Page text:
Penticton, B.C., is recording an average of one illicit non-fatal drug overdose per day in November, alarming health officials and harm reduction advocates in the South Okanagan community.
According to BC Emergency Health Services, the city of Penticton averages 20 calls each month for potential drug overdoses. So far this month, paramedics have responded to 18 calls.
The rash of overdoses prompted the Interior Health Authority (IHA) to issue an overdose alert on Friday.
Medical health officer Dr. Karin Goodison said drug users have recently reported ingesting what they thought was a stimulant, such as methamphetamine, but experienced an opioid overdose.
“This is quite concerning to us because if you are expecting to use a stimulant, your body has not seen opioid drugs before and so it can respond with a very significant overdose to a small dose of an opioid,” she told Global News.
Cleo Neville, harm reduction services manager with the South Okanagan Women in Need Society (SOWINS), operates a mobile outreach van and provides harm reduction services and supplies.
She said any illicit drug could be tainted with fentanyl.
“Many people who are not opioid users are experiencing an opioid overdose, so that could be people who use substances like methamphetamines or cocaine, or even benzos like Xanax that are often counterfeit at this point,” she said.
“So really, what it is bringing to light, or emphasizing, is that all substances have the potential to be contaminated with fentanyl.”
Neville said the overdose spike highlights the need for a supervised consumption site or an overdose prevention facility in Penticton.
“I think it is very concerning to be seeing this spike in overdoses, particularly because we know that Penticton and the South Okanagan is showing significant rates of overdose deaths, whereas in many communities that have overdose prevention sites or supervised consumption sites, we are often seeing a plateau or even a decrease in overdose deaths,” she said.
An Interior Health spokesperson said while discussions are underway regarding overdose prevention services in Penticton, details are unavailable and no timeline has been established for implementation.
Neville is also encouraging drug users to utilize SOWINS’ drug testing services. It is the only agency in the South Okanagan that can test illicit substances to determine what’s actually in them.
“We would really love to see an increase in the use of our drug checking services. At this point I think a barrier to it or an approach that would increase the uptake of the fentanyl testing is if people were able to take the strips home with them… so that they could be doing their own testing,” she said.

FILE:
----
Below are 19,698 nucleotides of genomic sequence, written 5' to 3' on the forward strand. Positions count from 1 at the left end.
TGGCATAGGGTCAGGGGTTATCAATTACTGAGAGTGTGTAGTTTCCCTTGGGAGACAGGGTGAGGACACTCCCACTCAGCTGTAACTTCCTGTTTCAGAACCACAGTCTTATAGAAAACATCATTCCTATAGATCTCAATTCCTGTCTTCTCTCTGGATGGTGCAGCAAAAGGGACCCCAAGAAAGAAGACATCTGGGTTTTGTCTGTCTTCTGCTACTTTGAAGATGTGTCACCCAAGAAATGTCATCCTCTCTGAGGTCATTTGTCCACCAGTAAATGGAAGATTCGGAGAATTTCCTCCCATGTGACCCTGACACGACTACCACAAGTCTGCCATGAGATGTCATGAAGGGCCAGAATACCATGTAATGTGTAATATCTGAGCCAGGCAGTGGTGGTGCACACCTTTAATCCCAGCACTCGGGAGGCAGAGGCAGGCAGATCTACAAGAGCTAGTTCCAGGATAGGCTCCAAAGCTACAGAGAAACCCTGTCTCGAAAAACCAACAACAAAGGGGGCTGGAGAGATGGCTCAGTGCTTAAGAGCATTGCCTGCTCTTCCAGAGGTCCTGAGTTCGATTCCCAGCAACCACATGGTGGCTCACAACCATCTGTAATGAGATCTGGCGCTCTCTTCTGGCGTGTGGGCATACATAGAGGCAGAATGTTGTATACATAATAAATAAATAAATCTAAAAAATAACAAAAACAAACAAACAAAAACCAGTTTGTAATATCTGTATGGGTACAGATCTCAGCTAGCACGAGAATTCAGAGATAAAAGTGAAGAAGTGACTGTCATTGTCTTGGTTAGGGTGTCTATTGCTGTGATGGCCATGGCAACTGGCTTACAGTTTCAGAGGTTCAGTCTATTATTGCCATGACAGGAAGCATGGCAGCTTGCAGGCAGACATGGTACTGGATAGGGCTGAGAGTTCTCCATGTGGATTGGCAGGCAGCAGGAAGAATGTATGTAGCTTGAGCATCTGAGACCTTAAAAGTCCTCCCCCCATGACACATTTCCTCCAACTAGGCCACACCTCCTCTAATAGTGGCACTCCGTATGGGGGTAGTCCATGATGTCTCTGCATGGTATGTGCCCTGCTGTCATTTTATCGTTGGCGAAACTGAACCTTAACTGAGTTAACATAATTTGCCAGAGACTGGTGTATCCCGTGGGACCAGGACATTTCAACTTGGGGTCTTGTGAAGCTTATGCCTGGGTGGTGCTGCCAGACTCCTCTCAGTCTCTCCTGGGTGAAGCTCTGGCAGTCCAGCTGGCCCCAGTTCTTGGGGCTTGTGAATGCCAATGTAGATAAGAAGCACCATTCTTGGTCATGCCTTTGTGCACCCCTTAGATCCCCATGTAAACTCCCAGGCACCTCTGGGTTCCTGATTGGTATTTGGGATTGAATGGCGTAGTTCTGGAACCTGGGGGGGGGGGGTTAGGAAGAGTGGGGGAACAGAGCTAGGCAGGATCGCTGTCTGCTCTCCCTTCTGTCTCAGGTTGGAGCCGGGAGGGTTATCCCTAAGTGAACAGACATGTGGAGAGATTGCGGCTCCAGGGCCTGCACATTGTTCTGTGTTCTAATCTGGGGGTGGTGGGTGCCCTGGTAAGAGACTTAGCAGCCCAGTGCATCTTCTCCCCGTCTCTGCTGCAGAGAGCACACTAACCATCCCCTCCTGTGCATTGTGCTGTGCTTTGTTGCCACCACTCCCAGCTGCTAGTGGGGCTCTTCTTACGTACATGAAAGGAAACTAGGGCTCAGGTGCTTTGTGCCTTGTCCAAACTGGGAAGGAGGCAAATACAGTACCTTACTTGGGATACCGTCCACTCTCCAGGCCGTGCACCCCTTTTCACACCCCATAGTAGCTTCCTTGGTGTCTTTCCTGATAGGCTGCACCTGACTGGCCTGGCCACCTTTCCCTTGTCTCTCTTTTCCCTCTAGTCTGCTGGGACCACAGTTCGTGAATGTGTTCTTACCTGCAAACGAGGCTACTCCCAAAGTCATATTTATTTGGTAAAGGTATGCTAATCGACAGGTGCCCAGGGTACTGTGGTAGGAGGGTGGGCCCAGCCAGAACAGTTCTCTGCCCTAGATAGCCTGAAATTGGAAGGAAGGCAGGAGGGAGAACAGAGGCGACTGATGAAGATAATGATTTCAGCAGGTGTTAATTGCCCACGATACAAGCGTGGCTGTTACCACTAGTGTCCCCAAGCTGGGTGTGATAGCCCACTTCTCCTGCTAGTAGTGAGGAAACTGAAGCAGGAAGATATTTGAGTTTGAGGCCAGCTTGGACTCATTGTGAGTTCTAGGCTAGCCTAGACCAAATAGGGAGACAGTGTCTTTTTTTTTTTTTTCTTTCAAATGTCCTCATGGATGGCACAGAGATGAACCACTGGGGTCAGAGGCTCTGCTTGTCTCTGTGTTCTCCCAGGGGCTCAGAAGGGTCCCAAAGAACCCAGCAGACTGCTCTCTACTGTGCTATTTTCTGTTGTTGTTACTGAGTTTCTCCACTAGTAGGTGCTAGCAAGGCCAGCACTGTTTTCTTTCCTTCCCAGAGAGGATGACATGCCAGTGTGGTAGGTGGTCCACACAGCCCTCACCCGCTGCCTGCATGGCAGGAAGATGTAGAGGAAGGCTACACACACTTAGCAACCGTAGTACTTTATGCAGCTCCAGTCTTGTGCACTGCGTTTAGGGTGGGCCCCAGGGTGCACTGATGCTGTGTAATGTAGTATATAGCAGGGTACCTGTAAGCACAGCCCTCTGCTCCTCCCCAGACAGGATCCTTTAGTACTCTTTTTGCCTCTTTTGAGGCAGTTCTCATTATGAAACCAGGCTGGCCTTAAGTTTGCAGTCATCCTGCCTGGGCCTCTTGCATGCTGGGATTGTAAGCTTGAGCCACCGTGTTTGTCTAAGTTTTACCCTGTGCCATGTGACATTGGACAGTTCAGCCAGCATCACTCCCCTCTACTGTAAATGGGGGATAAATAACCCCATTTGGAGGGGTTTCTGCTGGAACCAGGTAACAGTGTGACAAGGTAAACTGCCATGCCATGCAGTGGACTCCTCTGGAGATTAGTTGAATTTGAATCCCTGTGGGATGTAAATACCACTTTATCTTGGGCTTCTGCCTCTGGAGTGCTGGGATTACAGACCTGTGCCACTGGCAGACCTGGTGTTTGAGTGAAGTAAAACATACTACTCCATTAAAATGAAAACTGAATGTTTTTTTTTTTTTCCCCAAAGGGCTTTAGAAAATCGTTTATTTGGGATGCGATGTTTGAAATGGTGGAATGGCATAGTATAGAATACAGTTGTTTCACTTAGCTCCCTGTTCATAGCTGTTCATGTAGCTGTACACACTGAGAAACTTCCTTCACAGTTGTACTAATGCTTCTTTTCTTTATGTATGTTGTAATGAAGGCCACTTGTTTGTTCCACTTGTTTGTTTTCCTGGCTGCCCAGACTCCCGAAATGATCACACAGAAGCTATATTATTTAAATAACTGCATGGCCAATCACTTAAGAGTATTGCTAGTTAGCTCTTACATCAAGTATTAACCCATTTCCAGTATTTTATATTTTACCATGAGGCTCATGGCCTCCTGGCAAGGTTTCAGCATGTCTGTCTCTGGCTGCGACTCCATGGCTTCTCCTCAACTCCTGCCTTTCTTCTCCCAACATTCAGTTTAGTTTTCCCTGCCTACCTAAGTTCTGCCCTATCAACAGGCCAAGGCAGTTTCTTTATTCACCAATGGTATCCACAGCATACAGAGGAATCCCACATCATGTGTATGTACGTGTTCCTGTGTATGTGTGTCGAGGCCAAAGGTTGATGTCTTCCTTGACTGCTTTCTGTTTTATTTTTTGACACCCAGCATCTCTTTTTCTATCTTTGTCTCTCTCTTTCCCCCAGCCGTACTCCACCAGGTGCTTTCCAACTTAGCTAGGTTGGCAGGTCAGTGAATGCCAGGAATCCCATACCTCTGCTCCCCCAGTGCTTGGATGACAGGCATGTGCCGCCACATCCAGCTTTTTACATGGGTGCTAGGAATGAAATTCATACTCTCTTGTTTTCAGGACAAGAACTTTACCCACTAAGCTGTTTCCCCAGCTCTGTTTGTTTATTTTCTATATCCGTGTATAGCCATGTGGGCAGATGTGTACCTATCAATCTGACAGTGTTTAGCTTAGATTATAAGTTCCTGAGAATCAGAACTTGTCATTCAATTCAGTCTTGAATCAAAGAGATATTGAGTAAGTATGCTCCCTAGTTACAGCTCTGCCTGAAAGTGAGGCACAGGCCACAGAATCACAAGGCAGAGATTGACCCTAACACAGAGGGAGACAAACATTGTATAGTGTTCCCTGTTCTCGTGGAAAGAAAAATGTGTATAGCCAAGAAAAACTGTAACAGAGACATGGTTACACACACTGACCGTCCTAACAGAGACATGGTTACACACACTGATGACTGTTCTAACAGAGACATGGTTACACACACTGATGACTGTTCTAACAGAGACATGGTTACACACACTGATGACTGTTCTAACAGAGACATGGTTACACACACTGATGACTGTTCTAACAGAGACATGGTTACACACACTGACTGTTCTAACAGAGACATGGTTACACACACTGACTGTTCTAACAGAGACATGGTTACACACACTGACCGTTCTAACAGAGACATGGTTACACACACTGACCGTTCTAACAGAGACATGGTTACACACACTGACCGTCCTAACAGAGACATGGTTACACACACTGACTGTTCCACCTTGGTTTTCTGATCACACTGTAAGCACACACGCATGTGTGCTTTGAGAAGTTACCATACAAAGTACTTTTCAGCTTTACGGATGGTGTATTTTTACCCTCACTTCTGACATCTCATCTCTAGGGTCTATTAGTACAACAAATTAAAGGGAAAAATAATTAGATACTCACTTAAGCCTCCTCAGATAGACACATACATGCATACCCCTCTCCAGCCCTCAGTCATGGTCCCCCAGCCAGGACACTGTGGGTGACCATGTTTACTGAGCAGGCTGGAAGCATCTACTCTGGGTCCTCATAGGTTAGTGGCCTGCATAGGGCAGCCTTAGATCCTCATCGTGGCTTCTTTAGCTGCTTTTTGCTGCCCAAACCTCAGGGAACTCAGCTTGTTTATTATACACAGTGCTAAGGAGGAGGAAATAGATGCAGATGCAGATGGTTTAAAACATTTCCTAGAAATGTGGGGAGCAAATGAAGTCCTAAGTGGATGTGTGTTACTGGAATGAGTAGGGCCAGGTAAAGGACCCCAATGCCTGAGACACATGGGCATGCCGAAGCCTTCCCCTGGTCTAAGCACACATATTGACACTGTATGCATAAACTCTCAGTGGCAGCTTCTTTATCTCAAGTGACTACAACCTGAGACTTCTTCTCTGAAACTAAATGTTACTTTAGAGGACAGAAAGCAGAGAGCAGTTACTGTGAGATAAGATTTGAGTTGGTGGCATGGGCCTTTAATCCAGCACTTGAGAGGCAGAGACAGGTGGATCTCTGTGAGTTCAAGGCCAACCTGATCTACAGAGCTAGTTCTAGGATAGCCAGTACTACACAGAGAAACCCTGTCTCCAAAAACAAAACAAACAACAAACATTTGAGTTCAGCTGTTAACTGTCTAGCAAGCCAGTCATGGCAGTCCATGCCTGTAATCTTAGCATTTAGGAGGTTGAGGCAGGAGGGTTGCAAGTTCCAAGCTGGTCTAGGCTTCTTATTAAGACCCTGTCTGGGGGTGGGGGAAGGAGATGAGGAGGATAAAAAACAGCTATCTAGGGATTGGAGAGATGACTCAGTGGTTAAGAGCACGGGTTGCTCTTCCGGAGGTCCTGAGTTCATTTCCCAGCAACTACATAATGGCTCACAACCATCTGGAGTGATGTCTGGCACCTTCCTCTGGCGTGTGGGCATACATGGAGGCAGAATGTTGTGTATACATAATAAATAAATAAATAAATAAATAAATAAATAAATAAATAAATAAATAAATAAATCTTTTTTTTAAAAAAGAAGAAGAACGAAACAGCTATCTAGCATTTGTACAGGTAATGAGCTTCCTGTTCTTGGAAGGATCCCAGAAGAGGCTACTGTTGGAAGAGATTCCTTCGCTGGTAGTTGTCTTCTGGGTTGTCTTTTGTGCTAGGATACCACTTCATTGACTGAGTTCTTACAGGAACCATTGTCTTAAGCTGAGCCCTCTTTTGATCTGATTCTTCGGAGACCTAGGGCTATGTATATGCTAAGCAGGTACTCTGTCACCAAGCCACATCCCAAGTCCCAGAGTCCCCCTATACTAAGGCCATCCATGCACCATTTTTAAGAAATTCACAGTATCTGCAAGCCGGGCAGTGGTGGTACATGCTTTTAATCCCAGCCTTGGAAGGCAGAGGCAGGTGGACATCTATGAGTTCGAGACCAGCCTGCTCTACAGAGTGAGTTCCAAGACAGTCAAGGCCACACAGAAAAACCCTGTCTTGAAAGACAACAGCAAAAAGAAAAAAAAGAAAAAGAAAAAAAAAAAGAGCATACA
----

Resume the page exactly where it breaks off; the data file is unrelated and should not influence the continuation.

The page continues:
Goodison advises drug users to remain extra vigilant.
“Any illegal drug can contain anything in it so don’t use alone — get a buddy with you, get your drug tested.
“Another thing is to use a test dose so people can take a small amount of their drug first, wait to see what kind of an impact they are getting from that and cease to use the rest of the drug if they are experiencing unexpected results from that drug.”
BCEHS said paramedics have responded to 218 calls to a suspected drug overdose in Penticton so far this year. In 2018, the ambulance service responded to 263 calls, compared to 220 calls in 2017 and 157 calls in 2016.
However, responding to overdose calls is only a small part of the many patients responses in Penticton, equating to about four per cent of call volume to BC Ambulance.
According to the BC Coroners Service, Penticton has reported 12 illicit drug toxicity deaths through the first eight months of 2019, which is an average of 1.5 deaths per month.
The number of OD deaths is comparable to 2018 when 16 people died of a suspected drug overdose in Penticton and 2017 when 14 deaths occurred.
Interior Health said Penticton is one of the hardest hit communities in the region in terms of overdose deaths.
In October, IHA launched a #NaloxoneChallenge campaign in Penticton and so far three businesses have participated. They are trained in how to administer Naloxone and provided with a free kit, and challenge other organizations to do the same.
In Penticton, naloxone kits and training are available at:
- Martin St. Outreach-Primary Care Clinic: 117 – 437 Martin St.
- Pathways Addictions Resource Centre: 1 – 996 Main St.
- Penticton Health Centre: 160 – 740 Carmi Ave.
- Snxastwilxtn Centre: 198 Outma Sqilxw Place
- SOWINS Mobile Outreach Van call or text 250-809-7054